The process for data communication in precision farming has changed greatly in the past 20 years and maybe is one of the fastest moving technology pieces, today. Though it is not a major piece of hardware or software, it is inherent in most tasks a precision grower does and the services that his dealers provide.

Analyzing farm information has become an important part of precision farming and communication technology has allowed this data to be transferred more easily, and faster than ever from the implement to the office or dealership for analysis.

Data transfer also refers to the communications within an implement or device, which is necessary to collect data from sensors and move it to a display/monitor. This includes data flowing from a mass flow sensor or moisture sensors on a combine to the display in the cab.

Transferring data within the implement started out as a one-way street. Communicating with a single device required at least two lines — one going to the device and one coming from the device. Though this was common in most electronics, it is slowly disappearing and very rarely do we see a “serial” port on new computers.

With the number of devices being installed on implements, it soon became apparent that a serial-bus was not going to work. Having two separate lines going to each device on an implement would require a huge bundle of lines.

So agriculture borrowed a technology from the auto industry called CANBUS, which allowed data to be pushed through a single line to several devices, in both directions. This bi-directional system works because we have nodes or modules controlling “data traffic,” making sure the data gets to where it needs to be. Most implements have a CANBUS wiring harness routed through the tractor cab and implement (in a semi-hidden way) to connect all of the devices with the monitor/controller in the cab.

But this presented a new problem — each company designs its own harnesses, connectors and “protocol” for data traffic control. Yet growers often want to use different equipment brands together. This drove ISOBUS, which allows connecting a purple tractor to an orange implement. But not all implements and tractors have ISOBUS, so there are still some connection issues.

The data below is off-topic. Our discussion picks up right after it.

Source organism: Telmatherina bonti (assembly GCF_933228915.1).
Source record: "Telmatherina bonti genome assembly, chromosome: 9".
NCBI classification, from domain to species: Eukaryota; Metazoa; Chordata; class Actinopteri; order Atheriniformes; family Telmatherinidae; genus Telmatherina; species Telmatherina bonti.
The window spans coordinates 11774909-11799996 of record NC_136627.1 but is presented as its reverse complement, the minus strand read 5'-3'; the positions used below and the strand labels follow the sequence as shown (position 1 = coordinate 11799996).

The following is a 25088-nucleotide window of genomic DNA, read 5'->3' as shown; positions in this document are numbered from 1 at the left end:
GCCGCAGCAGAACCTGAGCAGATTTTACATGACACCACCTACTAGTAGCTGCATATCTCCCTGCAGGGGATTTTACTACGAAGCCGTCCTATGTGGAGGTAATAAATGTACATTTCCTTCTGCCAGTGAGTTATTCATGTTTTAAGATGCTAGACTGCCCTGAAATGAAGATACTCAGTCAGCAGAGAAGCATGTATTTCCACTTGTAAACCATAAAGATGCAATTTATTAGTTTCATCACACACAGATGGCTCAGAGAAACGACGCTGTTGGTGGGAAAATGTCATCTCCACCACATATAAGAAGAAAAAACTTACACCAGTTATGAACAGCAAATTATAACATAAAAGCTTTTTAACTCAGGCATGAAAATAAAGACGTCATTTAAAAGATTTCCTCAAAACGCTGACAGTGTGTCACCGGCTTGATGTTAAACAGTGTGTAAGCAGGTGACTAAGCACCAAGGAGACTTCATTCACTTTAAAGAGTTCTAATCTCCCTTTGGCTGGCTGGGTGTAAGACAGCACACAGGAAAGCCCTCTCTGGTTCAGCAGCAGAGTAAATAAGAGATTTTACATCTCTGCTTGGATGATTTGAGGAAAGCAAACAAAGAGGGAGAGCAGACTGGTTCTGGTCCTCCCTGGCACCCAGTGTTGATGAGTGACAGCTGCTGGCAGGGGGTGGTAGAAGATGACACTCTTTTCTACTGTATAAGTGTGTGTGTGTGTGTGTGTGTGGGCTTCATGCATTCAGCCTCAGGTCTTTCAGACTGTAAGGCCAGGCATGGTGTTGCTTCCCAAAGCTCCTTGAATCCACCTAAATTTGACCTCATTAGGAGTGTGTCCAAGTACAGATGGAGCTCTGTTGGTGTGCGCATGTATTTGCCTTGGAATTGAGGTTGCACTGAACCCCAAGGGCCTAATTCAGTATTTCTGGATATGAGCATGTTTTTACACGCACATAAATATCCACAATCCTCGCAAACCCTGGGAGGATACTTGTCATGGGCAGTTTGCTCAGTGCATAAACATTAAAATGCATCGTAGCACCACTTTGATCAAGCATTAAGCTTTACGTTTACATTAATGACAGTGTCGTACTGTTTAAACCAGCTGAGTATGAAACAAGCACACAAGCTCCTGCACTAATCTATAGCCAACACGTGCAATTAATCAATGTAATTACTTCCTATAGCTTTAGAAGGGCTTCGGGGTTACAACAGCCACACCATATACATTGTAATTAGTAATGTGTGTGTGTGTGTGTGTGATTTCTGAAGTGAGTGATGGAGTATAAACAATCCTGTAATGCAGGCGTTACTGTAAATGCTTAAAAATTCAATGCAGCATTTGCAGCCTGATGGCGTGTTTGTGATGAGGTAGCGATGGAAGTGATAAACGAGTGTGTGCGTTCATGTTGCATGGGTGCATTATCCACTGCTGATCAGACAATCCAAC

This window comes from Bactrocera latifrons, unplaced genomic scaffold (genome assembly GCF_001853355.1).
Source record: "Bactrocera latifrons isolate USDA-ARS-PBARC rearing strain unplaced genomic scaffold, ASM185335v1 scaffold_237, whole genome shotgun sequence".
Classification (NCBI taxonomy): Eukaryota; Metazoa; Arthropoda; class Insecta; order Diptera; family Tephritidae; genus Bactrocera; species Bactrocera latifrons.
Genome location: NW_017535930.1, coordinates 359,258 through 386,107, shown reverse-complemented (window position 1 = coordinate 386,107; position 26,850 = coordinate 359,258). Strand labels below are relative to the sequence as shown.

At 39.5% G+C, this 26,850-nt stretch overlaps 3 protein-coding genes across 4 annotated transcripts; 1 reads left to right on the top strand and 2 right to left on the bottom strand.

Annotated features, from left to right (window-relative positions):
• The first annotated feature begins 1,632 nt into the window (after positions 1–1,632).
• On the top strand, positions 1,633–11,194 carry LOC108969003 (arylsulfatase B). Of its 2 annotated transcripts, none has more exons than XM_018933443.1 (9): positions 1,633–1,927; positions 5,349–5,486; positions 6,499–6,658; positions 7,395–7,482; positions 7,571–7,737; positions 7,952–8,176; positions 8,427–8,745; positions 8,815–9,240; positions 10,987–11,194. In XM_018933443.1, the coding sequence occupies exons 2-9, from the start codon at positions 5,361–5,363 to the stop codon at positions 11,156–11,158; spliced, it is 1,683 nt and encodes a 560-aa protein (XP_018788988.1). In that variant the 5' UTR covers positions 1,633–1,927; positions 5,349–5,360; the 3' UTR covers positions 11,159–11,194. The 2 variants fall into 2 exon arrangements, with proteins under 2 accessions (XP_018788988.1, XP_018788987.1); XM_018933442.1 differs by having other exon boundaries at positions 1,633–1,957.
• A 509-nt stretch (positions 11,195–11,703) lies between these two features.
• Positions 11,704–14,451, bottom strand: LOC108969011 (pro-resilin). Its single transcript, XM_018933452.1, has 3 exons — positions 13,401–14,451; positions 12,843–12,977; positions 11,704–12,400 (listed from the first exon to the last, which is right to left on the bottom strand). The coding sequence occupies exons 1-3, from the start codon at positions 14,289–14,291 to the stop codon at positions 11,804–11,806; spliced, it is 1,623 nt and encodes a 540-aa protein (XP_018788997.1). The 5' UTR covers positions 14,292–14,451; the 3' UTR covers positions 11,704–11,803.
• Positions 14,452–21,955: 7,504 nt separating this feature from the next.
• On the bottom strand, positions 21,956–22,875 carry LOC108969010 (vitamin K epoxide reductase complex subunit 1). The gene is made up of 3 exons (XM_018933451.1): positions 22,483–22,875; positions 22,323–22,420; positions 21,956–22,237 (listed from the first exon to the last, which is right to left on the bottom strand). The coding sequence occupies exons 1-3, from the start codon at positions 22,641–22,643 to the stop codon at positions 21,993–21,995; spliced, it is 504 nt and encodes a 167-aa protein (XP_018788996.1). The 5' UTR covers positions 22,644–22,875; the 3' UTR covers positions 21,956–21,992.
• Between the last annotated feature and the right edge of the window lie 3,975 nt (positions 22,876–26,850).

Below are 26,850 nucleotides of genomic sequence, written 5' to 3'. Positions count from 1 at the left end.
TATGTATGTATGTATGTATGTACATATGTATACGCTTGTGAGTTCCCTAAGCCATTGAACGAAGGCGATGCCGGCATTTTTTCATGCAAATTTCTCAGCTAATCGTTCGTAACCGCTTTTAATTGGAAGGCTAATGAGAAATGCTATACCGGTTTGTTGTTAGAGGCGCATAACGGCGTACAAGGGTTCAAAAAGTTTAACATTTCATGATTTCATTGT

“Wireless communication still needs to be ‘invisible,’ so the farmer does not have to think or worry about the data...”

The future of data transfer though, is wireless. Bluetooth, radio frequency, (similar to the walkie-talkies that we used as kids) or cellular are types of wireless communication that allows data transfer. A few systems exist that allow a display or controller in the tractor to communicate wirelessly with devices on the implements for control. It is also being used in autonomous implements such as grain carts or planters to follow a lead implement through the field autonomously.

Communication between implements and the office using cellular signals allows exchange of data during harvest or planting. It also allows precision technicians to view and possibly operate their customer’s software from a remote location, miles away.

Even though change in data transfer has focused on making transfer easier and packing more memory into a smaller space, there are still limitations. Growers still need support to get their data from the implement, and have issues connecting to their devices that can still lead to the loss of data.

Wireless communication shows a lot of promise and will grow in the future to the point where wired harness may not be needed. It still needs to be made “invisible,” in that communication needs to work seamlessly enough where the grower does not have to think or worry about the data.